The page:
It is undoubtedly true that Emily Brontë’s poems are more known about than read. When twenty-one of her poems were first published under the pseudonym Ellis Bell in 1846, in a small volume alongside work by Currer and Acton Bell, the publication attracted three reviews. The anonymous reviewer in the Athenaeum presciently opined that of these ‘three brothers’, it is the poems of Ellis that have ‘an evident power of wing that may reach heights not here attempted’ and which ‘convey an impression of originality beyond what his contributions to these volumes embody.’ Of the print-run of one thousand copies, only two copies were sold in the first year, the remainder were eventually transferred by the publisher Aylott and Jones to Smith, Elder. Within two years of publication of Poems by Currer, Ellis and Acton Bell, and the year after achieving her great masterpiece Wuthering Heights, Emily Brontë was dead. Hers has been entirely a posthumous reputation.
Since her death more than a century and a half ago, Emily Bront
ë’s poems have inhabited a kind of half-world. Various reasons may account for this. According to Janet Gezari, one reason for some of the long-standing neglect visited upon Bront
ë’s poems can be attributed to ‘the idea of Victorian poetry as largely a male preserve with only small spaces carved out for Emily Brontë, Elizabeth Barrett Browning, and Christina Rossetti.’ But she also argues that feminist criticism, while ‘challeng[ing] that understanding of Victorian poetry has also brought expectations of its own to the poetry of Victorian women and that these expectations ‘threaten to make Brontë inconsiderable once again.’ Referring to recent critical writings, Gezari writes, ‘unlike Barrett Browning, Brontë wrote no poems that campaign for changes in the lives of women and the opportunities available to them; unlike Rossetti, she doesn’t explore feminine subjectivity and female sexuality in her poems, or doesn’t do so in a vocabulary yet familiar to us.’ Part of this neglect may also be traced back to what Charlotte Brontë was to write in her peculiar Biographical Notice of Ellis and Currer Bell in 1850, that her sister’s poems ‘were not common effusions, nor at all like the poetry women generally write. I thought them condensed and terse, vigorous and genuine. To my ear, they had also a peculiar music – melancholy, and elevating.’ From this Gezari extrapolates, ‘if the value of Emily Brontë’s poetry was not apparent in relation to the interests of critics of canonical Victorian poetry before the birth of modern feminist scholarship and theory, its value is no more apparent in relation to the interests that feminist critics are currently supplying to guide our reading.’ And to conclude this line of argument, Gezari adds, ‘recent feminist criticism endorses Charlotte Brontë’s judgement that no woman ever wrote poems like those her sister was writing, and this judgement may provide what she – Charlotte Brontë – couldn’t have anticipated: an additional reason for not paying them any mind.’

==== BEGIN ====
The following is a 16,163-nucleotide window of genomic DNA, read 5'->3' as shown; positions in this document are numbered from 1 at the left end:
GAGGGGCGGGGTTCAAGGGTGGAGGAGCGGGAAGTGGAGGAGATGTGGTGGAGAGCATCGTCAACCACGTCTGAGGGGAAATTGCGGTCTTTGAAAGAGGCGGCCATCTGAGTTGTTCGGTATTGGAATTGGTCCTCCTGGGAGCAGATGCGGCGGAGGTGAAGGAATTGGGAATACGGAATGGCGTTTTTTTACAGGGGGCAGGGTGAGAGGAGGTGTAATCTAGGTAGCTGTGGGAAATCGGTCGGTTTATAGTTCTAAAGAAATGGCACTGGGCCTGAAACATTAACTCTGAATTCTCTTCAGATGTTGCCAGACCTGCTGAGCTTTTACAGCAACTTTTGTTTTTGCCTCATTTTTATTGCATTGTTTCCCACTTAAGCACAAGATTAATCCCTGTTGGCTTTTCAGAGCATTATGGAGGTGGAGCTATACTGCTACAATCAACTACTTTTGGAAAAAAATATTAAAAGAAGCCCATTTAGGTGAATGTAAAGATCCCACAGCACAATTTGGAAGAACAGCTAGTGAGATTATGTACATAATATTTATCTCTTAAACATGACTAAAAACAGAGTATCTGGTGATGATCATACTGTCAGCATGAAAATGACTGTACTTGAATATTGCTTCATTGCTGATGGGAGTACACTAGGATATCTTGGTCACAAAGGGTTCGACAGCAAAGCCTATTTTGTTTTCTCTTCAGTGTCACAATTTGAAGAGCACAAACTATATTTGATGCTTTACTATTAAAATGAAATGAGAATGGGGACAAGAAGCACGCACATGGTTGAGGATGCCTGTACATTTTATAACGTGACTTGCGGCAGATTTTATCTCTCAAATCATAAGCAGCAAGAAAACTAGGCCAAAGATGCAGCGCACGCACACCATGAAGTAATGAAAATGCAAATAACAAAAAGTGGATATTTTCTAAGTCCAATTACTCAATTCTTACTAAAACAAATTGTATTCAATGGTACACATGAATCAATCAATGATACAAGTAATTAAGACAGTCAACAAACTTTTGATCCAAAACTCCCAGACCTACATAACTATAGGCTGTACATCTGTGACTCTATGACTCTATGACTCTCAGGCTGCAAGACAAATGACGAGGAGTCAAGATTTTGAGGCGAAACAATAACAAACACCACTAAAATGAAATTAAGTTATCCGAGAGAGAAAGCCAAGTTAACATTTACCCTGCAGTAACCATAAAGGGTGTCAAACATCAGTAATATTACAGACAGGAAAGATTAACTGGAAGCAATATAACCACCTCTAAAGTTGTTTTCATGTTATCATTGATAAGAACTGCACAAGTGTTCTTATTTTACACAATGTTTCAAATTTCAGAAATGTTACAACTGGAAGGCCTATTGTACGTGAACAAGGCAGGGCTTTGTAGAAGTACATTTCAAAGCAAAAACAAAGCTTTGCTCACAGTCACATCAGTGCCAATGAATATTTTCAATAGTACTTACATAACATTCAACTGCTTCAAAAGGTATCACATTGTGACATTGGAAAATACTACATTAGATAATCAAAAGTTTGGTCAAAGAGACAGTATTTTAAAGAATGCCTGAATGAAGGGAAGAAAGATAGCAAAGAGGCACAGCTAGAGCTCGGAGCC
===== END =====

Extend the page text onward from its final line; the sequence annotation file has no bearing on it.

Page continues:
Another reason that may account for the neglect of Emily Bront
ë’s poetry is the tendency of critics towards ‘gondalisation’, a tendency which has not diminished over time. While a good many – but certainly by no means all of her poems – may belong to the Gondal saga that she and Anne created, looking to the world of Gondal may be helpful when trying to establish the likely date of composition of a lyric or fragment, or to elucidate meaning from such a piece, but where critics have attempted – and continue – to see her work in poetry purely in terms of ‘G’ and ‘non-G’, the division is not always satisfactory. In her discussion of the poems, Gezari ‘does not ignore the presence of Gondal in the poems
…but resist[s] dividing those that belong to a Gondal narrative from those that probably do not.’ She notes that ‘a specious distinction between Gondal and personal narrative contexts continues to thrive, especially when biographical interpretations are at stake. Believing that a Gondal poem is less personal than a non-Gondal poem is like believing that The Bell Jar is less personal than ‘Daddy.
The title of Gezari’s study – Last Things – ‘registers her starting place.’ She writes, ‘a concern with endings, and with how we defy, resist, blur or transcend them, characterises Brontë’s life, her art, this book. Brontë’s approach to an end is most evident when death or memory is the subject of a poem, as it so frequently is.’ Her namesake Emily Dickinson asked for Brontë’s ‘No Coward Soul is mine’ to be read at her funeral. This ‘too-bold dying song’ Matthew Arnold celebrated in a poem of his own, describing it as a ‘clarion-blast’ that ‘shook my soul.’ And Virginia Woolf thought that the poems ‘might outlast Wuthering Heights.’ Admirers of Emily Brontë’s work have included Swinburne, Hardy, Bridges, Wilde and more recently Plath and Hughes. While this occurrence of such eminent names might suggest that it is safest to regard her as a ‘poet’s poet’, this is not the line that Gezari takes. Her useful and highly readable study charts the development of Emily Brontë’s work in poetry, providing analyses of individual poems and discussing her writing practice. The book devotes chapters to the ‘Fragments’ and, as one would hope and expect, to the theme of death that pervades the poems. The chapter entitled ‘Posthumous Brontë’ is particularly fascinating, detailing Charlotte Brontë’s ‘aggressive editing’ of her sister’s poems for publication in the 1850 edition; her self-appointed role as keeper of her sisters’ reputations; and Charlotte Brontë ‘writing as her sister and then attributing what she had written to her.’
© Michael Lister
Janet Gezari. Last Things: Emily Brontë’s Poems. Oxford University Press. ISBN 9780199298181. £19.99